If the University says financial aid is a top priority, Deantini said, then the University should consider it as part of their overall budget, rather than making the faculty of A&S carve up their own tiny budget in order to pay for it. Of course, it’s possible that this could backfire: if financial aid isn’t actually the University’s top priority, it might shrink the financial aid budget in order to allocate more money to Manhattanville. But Deantini has faith in the central administration, particularly the Trustees of the University, who actually own the school. They have the final say on all the University’s actions and many of them, Deantini said, are fierce defenders of the College and the Core Curriculum. That said, Deantini also hopes to create an endowment for the Core Curriculum, in order to insulate it against any future budget cuts.

Admissions: Financial aid costs are always increasing, Deantini added, because tuition is always increasing. As tuition goes up, a higher percentage of students cannot pay the full price and consequently receive financial aid, forcing a smaller percentage of full-fare students to pay higher tuition prices to subsidize that financial aid. A few years ago, around 50% of students were on financial aid and 50% were not. Now it’s closer to 60-40; this has Deantini worried. He was concerned that having so many students subsidize the tuition of others would make it awkward for full-pay students and students on financial aid to socialize together as equals. He wanted to know whether we thought Columbia students discussed amongst themselves who’s on financial aid and who’s not, and if students on financial aid feel awkward about it. (We told him we didn’t think this was the case.)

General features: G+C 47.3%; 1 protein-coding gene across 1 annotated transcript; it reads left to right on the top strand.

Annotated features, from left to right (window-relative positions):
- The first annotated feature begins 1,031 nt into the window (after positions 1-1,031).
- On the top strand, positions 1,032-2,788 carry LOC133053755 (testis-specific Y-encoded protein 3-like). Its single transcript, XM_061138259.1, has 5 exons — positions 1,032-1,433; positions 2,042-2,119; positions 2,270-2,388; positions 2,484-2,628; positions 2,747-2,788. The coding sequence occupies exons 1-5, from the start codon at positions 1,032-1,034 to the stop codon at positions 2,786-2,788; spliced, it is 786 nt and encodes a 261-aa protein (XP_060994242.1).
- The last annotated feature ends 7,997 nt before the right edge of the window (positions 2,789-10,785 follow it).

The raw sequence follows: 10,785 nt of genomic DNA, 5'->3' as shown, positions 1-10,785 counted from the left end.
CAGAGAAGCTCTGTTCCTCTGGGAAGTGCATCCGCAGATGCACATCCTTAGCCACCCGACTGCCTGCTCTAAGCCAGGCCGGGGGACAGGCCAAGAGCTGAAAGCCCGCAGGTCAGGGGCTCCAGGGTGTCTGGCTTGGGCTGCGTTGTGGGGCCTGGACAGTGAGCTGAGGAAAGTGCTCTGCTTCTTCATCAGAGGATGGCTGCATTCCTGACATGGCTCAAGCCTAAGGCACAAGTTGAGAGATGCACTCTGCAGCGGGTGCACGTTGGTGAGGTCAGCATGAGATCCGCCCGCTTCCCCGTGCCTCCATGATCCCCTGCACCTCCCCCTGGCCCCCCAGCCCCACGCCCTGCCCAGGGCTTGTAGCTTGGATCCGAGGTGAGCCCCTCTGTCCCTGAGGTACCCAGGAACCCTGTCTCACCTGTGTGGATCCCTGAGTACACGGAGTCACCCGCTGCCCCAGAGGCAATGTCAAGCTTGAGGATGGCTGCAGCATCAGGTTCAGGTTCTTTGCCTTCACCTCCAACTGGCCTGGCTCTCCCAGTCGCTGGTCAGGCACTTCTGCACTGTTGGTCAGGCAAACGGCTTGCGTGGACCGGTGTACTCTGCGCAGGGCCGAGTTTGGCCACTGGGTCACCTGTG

The Columbia community—students, faculty, administrators—needs to come together to discuss these kinds of issues, Deantini suggested. Do we want a campus environment where 10% of the students pay extraordinarily high tuition and 90% of the students are on financial aid? Maybe yes, or maybe no, but the key is to talk openly about it rather than hemming and hawing. He added that we should also have a university-wide discussion on international admissions. Columbia has a global mission but is an American university—should we admit a higher percentage of international students, making it almost impossible for American students to be admitted? Is it fair to be need-blind toward American applicants, while trying to only admit international students who can pay full tuition? Deantini did not have specific answers to these questions; he only called for frank and candid dialogue on them.